As Francis indicated in his Admonitions, the heart must not turn away from God under “pretexts” of occupations. Too often today in our busy world we hear complaints of “I do not have enough time” to pray, or “I am too busy to pray.” We are burdened by appointments, commitments, responsibilities or simply overloaded with the demands of daily life, journeying through life in the fast lane of a complex culture. When we arrive at “burnout” and wonder why life is so empty, we may recall Francis’ admonition that our hearts may turn from God under the disguise of being “too busy.”

~ Ilia Delio, Franciscan Prayer

Saint Francis and the First Christmas Creche: Part 3

A certain valiant and veracious soldier, Master John of Grecio, who, for the love of Christ, had left the warfare of this world, and become a dear friend of this holy man, affirmed that he beheld an Infant marvellously beautiful, sleeping in the manger, Whom the blessed Father Francis embraced with both his arms, as if he would awake Him from sleep. This vision of the devout soldier is credible, not only by reason of the sanctity of him that saw it, but by reason of the miracles which afterwards confirmed its truth.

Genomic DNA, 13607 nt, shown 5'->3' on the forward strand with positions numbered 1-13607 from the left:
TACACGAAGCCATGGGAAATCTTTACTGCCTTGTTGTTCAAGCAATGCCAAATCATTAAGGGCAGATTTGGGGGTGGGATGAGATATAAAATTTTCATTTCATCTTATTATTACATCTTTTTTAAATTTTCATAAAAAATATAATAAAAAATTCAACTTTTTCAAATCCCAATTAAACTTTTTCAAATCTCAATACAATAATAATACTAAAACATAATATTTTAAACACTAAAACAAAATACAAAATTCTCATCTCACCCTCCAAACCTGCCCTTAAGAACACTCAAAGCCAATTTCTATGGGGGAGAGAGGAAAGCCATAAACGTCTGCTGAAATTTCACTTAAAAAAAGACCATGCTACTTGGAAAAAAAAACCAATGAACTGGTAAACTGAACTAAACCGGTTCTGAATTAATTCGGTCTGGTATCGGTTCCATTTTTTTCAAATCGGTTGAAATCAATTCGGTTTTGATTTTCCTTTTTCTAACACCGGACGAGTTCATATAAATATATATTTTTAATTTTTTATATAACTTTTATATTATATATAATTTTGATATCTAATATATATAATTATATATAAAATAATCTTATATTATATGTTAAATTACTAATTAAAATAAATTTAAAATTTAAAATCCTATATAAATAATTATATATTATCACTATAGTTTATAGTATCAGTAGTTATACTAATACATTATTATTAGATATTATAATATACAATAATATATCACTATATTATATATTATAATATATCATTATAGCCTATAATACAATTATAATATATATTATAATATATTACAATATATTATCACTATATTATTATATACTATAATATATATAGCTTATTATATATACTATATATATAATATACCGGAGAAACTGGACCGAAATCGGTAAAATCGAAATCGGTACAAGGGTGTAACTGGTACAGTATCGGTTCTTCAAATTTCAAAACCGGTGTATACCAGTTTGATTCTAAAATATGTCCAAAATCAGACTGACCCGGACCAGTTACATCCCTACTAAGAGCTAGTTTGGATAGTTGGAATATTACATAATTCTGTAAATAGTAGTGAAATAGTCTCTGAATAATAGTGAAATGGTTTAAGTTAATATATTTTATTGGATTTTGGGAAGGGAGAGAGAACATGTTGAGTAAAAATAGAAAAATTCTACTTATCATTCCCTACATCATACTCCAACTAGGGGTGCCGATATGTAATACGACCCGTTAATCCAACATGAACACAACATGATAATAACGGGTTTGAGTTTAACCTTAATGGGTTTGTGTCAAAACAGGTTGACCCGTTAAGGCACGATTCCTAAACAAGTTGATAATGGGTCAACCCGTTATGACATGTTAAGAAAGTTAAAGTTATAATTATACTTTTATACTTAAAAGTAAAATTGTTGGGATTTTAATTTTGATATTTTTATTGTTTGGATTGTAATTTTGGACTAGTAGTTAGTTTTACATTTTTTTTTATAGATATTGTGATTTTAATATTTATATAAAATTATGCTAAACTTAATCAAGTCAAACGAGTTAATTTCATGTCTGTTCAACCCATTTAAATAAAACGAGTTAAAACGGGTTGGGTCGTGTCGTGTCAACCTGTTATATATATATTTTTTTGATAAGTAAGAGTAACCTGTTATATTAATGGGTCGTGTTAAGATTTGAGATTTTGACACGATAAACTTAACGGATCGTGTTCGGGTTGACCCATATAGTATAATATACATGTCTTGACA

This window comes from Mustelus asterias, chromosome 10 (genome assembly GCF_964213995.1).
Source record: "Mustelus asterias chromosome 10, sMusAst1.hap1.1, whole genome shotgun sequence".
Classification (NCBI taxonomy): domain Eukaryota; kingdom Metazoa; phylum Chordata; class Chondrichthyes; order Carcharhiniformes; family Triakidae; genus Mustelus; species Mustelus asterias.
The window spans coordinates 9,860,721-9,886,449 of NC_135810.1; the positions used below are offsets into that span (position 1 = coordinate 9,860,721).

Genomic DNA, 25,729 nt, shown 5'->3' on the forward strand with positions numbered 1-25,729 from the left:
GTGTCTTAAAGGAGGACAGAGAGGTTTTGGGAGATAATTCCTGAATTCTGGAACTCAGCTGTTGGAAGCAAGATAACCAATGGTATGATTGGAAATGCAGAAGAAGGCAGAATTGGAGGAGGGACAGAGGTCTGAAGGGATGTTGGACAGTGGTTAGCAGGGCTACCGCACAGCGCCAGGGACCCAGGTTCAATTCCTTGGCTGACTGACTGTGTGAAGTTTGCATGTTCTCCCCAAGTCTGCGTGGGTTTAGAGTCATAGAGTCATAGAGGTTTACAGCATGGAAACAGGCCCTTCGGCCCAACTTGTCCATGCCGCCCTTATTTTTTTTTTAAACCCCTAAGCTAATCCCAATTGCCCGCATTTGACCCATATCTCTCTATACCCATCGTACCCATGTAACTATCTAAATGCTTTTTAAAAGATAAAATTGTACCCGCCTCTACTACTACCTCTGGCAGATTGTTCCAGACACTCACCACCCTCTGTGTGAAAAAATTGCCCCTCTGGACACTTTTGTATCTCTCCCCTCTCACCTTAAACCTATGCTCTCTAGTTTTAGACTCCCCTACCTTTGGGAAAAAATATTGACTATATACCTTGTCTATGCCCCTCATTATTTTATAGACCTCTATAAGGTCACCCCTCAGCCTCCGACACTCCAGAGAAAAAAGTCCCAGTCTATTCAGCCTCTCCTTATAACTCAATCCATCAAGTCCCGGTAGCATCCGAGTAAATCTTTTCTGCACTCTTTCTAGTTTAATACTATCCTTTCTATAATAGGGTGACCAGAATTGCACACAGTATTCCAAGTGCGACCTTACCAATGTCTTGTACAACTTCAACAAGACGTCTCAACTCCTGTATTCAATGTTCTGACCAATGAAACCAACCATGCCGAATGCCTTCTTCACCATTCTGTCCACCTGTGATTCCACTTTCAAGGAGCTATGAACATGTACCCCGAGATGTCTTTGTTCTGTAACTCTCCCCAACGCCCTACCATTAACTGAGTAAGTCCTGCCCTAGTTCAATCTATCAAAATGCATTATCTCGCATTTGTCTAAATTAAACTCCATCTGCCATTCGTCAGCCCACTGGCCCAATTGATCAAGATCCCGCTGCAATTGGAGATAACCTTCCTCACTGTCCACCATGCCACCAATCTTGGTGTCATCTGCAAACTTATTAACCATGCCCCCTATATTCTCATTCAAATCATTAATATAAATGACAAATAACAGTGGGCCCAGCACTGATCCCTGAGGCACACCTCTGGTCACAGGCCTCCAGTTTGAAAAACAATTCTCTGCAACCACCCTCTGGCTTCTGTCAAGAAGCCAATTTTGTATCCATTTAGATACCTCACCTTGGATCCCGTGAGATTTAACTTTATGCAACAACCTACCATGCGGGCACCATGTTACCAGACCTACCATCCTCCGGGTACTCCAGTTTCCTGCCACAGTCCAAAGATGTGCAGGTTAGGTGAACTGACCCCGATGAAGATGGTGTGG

~St. Bonaventure,  Life of St. Francis of Assisi

Saint Francis and the First Christmas Creche: Part 2

The brethren were summoned, the people ran together, the forest resounded with their voices, and that venerable night was made glorious by many and brilliant lights and sonorous psalms of praise. The man of God [St. Francis] stood before the manger, full of devotion and piety, bathed in tears and radiant with joy; the Holy Gospel was chanted by Francis, the Levite of Christ. Then he preached to the people around the nativity of the poor King; and being unable to utter His name for the tenderness of His love, He called Him the Babe of Bethlehem.